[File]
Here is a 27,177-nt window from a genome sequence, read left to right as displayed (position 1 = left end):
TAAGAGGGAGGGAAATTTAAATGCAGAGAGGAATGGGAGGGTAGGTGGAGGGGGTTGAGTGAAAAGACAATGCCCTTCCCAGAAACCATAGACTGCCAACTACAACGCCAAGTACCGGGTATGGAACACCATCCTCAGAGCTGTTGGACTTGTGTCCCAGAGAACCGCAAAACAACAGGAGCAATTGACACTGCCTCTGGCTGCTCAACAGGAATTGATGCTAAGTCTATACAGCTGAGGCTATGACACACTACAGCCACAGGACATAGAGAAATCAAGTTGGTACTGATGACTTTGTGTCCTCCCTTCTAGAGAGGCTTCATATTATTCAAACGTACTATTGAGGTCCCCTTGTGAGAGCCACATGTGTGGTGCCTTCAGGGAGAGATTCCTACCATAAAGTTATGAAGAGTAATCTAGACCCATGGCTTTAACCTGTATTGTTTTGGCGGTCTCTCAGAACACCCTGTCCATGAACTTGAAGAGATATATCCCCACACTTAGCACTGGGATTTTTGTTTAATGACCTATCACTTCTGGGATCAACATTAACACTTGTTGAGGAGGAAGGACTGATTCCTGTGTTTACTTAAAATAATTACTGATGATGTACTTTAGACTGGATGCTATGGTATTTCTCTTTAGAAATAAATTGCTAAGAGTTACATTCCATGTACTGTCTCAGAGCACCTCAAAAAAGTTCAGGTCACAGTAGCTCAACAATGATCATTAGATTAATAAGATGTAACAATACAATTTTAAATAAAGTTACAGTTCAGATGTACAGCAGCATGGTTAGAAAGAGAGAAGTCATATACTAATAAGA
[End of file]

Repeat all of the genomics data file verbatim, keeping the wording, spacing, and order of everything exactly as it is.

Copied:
Here is a 27,177-nt window from a genome sequence, read left to right as displayed (position 1 = left end):
TAAGAGGGAGGGAAATTTAAATGCAGAGAGGAATGGGAGGGTAGGTGGAGGGGGTTGAGTGAAAAGACAATGCCCTTCCCAGAAACCATAGACTGCCAACTACAACGCCAAGTACCGGGTATGGAACACCATCCTCAGAGCTGTTGGACTTGTGTCCCAGAGAACCGCAAAACAACAGGAGCAATTGACACTGCCTCTGGCTGCTCAACAGGAATTGATGCTAAGTCTATACAGCTGAGGCTATGACACACTACAGCCACAGGACATAGAGAAATCAAGTTGGTACTGATGACTTTGTGTCCTCCCTTCTAGAGAGGCTTCATATTATTCAAACGTACTATTGAGGTCCCCTTGTGAGAGCCACATGTGTGGTGCCTTCAGGGAGAGATTCCTACCATAAAGTTATGAAGAGTAATCTAGACCCATGGCTTTAACCTGTATTGTTTTGGCGGTCTCTCAGAACACCCTGTCCATGAACTTGAAGAGATATATCCCCACACTTAGCACTGGGATTTTTGTTTAATGACCTATCACTTCTGGGATCAACATTAACACTTGTTGAGGAGGAAGGACTGATTCCTGTGTTTACTTAAAATAATTACTGATGATGTACTTTAGACTGGATGCTATGGTATTTCTCTTTAGAAATAAATTGCTAAGAGTTACATTCCATGTACTGTCTCAGAGCACCTCAAAAAAGTTCAGGTCACAGTAGCTCAACAATGATCATTAGATTAATAAGATGTAACAATACAATTTTAAATAAAGTTACAGTTCAGATGTACAGCAGCATGGTTAGAAAGAGAGAAGTCATATACTAATAAGA